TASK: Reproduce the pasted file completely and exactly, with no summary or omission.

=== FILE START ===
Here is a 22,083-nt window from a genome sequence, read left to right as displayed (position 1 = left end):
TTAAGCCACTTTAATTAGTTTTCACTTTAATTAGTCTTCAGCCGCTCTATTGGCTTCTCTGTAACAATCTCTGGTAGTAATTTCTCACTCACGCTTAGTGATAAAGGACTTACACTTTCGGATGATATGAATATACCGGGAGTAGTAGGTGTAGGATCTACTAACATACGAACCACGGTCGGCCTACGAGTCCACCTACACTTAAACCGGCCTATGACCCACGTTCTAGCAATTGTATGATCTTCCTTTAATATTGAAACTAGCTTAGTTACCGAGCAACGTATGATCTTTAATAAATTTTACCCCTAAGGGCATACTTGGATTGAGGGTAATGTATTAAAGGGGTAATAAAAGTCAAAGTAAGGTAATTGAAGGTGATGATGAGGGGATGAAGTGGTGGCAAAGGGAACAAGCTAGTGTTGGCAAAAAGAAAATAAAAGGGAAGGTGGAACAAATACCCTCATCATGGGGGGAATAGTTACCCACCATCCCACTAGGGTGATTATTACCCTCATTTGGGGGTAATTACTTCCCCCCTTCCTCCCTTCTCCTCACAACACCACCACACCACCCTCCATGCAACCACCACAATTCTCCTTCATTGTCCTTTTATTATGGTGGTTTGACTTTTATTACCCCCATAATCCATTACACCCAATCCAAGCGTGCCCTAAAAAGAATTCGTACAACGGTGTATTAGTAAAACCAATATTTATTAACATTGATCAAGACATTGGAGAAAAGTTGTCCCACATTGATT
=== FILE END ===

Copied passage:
Here is a 22,083-nt window from a genome sequence, read left to right as displayed (position 1 = left end):
TTAAGCCACTTTAATTAGTTTTCACTTTAATTAGTCTTCAGCCGCTCTATTGGCTTCTCTGTAACAATCTCTGGTAGTAATTTCTCACTCACGCTTAGTGATAAAGGACTTACACTTTCGGATGATATGAATATACCGGGAGTAGTAGGTGTAGGATCTACTAACATACGAACCACGGTCGGCCTACGAGTCCACCTACACTTAAACCGGCCTATGACCCACGTTCTAGCAATTGTATGATCTTCCTTTAATATTGAAACTAGCTTAGTTACCGAGCAACGTATGATCTTTAATAAATTTTACCCCTAAGGGCATACTTGGATTGAGGGTAATGTATTAAAGGGGTAATAAAAGTCAAAGTAAGGTAATTGAAGGTGATGATGAGGGGATGAAGTGGTGGCAAAGGGAACAAGCTAGTGTTGGCAAAAAGAAAATAAAAGGGAAGGTGGAACAAATACCCTCATCATGGGGGGAATAGTTACCCACCATCCCACTAGGGTGATTATTACCCTCATTTGGGGGTAATTACTTCCCCCCTTCCTCCCTTCTCCTCACAACACCACCACACCACCCTCCATGCAACCACCACAATTCTCCTTCATTGTCCTTTTATTATGGTGGTTTGACTTTTATTACCCCCATAATCCATTACACCCAATCCAAGCGTGCCCTAAAAAGAATTCGTACAACGGTGTATTAGTAAAACCAATATTTATTAACATTGATCAAGACATTGGAGAAAAGTTGTCCCACATTGATT